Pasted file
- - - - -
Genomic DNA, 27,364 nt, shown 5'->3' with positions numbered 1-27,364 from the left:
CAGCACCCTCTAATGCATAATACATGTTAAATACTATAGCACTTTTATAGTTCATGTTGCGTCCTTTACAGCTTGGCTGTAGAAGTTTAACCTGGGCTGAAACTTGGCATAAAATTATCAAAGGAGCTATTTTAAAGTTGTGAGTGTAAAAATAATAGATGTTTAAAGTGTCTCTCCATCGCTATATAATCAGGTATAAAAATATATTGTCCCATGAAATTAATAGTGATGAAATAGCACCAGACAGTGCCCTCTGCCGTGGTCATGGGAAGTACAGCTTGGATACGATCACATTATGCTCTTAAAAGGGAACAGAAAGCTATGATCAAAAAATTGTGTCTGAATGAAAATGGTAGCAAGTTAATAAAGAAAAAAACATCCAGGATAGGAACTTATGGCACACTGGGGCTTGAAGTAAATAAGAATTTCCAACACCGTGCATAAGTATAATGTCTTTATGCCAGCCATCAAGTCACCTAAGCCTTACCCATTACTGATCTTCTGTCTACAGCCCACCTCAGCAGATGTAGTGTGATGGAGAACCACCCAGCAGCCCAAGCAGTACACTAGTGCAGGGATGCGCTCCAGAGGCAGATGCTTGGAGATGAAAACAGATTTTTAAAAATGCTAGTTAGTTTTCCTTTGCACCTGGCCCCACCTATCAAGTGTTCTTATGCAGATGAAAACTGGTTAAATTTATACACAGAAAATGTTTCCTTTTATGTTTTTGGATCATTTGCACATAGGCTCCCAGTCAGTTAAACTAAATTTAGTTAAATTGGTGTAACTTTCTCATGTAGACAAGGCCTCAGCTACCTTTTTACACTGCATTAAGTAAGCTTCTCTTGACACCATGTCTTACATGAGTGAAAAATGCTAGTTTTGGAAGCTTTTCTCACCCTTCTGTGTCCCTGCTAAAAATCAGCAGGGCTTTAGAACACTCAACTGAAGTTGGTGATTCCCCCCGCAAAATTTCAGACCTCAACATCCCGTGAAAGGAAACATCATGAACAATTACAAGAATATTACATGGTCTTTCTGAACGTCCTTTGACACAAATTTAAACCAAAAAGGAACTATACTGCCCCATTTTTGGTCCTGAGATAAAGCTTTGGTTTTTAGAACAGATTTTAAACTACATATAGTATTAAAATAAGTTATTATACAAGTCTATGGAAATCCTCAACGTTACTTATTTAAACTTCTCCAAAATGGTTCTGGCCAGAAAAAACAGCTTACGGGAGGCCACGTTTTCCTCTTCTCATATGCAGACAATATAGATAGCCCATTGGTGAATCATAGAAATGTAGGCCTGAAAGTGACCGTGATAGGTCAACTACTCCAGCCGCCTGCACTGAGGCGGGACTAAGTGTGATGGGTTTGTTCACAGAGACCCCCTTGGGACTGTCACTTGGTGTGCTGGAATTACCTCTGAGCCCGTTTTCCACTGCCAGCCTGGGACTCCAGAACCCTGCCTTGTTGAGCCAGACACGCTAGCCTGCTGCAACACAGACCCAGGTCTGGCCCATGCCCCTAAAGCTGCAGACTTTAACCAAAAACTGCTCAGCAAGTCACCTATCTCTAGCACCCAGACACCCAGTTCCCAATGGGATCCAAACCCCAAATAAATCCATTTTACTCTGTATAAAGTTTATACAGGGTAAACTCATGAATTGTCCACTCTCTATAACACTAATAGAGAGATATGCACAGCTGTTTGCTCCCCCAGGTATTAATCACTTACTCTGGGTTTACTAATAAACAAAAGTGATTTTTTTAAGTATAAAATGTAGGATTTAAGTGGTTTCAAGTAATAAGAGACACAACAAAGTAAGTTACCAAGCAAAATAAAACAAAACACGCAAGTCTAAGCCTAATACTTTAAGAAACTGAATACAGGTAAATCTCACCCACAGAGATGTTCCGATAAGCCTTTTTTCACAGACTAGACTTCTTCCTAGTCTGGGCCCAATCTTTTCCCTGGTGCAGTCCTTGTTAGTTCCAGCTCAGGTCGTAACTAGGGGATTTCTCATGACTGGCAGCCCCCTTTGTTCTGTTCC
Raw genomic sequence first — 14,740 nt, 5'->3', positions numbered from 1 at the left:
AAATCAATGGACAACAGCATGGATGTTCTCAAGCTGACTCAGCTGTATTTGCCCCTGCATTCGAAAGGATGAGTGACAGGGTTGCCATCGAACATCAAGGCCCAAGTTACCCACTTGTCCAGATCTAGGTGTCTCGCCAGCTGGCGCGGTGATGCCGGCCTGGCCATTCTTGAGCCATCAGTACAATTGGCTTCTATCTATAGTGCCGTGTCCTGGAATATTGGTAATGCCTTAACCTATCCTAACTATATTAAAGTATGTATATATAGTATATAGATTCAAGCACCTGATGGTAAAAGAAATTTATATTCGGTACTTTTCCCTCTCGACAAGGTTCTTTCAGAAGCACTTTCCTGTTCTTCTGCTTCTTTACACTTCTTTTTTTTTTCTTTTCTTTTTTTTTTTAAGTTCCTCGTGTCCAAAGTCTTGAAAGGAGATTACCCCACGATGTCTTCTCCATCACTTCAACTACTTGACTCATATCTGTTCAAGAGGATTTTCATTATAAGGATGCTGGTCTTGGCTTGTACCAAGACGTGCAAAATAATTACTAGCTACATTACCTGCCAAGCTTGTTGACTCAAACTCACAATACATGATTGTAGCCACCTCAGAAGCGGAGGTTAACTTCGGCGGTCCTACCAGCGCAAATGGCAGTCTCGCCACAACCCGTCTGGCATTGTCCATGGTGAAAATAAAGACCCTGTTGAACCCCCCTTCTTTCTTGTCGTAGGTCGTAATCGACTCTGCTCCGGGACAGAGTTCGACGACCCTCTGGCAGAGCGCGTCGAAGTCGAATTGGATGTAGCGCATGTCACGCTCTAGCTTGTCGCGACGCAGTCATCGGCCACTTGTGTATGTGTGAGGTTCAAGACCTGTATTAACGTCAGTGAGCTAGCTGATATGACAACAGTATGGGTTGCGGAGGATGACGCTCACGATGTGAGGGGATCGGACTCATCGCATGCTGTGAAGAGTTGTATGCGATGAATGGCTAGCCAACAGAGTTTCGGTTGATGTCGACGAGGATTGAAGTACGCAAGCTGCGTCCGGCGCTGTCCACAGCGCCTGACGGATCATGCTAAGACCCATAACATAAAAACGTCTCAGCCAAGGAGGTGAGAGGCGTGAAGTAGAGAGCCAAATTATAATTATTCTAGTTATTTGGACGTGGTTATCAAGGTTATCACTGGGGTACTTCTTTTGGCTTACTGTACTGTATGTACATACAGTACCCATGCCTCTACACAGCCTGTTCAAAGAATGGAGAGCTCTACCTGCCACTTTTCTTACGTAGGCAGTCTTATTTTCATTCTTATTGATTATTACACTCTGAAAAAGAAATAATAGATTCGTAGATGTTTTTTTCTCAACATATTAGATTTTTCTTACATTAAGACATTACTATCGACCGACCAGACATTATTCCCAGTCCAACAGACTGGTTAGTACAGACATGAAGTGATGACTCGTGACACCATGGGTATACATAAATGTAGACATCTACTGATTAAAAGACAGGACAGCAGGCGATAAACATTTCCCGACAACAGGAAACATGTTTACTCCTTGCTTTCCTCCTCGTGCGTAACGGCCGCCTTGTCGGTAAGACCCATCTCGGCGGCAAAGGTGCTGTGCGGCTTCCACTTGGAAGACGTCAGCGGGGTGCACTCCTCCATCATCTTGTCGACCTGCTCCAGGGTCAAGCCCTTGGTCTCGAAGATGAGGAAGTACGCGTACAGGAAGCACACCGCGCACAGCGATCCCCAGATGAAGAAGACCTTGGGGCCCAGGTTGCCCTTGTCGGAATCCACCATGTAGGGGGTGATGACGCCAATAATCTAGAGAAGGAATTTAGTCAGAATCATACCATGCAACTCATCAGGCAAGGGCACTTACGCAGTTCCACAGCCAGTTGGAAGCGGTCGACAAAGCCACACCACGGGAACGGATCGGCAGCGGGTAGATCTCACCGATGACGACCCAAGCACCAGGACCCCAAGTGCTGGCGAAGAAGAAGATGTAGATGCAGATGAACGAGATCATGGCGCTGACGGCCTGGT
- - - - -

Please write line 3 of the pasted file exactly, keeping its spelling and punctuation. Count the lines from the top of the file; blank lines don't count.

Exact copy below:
Raw genomic sequence first — 14,740 nt, 5'->3', positions numbered from 1 at the left: